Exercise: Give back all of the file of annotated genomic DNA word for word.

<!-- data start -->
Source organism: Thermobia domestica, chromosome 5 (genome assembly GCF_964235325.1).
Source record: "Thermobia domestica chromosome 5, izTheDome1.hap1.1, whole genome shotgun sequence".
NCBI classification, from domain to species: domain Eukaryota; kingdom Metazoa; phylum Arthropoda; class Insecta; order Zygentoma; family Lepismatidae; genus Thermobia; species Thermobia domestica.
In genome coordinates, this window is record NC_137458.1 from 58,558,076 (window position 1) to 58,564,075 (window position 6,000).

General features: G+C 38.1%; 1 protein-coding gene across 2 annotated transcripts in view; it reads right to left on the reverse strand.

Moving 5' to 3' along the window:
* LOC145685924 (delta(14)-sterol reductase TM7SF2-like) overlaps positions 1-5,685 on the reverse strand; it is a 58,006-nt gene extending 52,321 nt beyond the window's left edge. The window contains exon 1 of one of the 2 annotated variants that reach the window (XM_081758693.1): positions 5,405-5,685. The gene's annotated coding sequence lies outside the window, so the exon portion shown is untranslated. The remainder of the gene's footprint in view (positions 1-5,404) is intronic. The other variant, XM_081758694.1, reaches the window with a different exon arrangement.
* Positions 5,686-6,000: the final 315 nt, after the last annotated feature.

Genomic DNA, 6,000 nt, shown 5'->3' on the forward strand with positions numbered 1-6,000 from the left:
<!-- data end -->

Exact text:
Source organism: Thermobia domestica, chromosome 5 (genome assembly GCF_964235325.1).
Source record: "Thermobia domestica chromosome 5, izTheDome1.hap1.1, whole genome shotgun sequence".
NCBI classification, from domain to species: domain Eukaryota; kingdom Metazoa; phylum Arthropoda; class Insecta; order Zygentoma; family Lepismatidae; genus Thermobia; species Thermobia domestica.
In genome coordinates, this window is record NC_137458.1 from 58,558,076 (window position 1) to 58,564,075 (window position 6,000).

General features: G+C 38.1%; 1 protein-coding gene across 2 annotated transcripts in view; it reads right to left on the reverse strand.

Moving 5' to 3' along the window:
* LOC145685924 (delta(14)-sterol reductase TM7SF2-like) overlaps positions 1-5,685 on the reverse strand; it is a 58,006-nt gene extending 52,321 nt beyond the window's left edge. The window contains exon 1 of one of the 2 annotated variants that reach the window (XM_081758693.1): positions 5,405-5,685. The gene's annotated coding sequence lies outside the window, so the exon portion shown is untranslated. The remainder of the gene's footprint in view (positions 1-5,404) is intronic. The other variant, XM_081758694.1, reaches the window with a different exon arrangement.
* Positions 5,686-6,000: the final 315 nt, after the last annotated feature.

Genomic DNA, 6,000 nt, shown 5'->3' on the forward strand with positions numbered 1-6,000 from the left: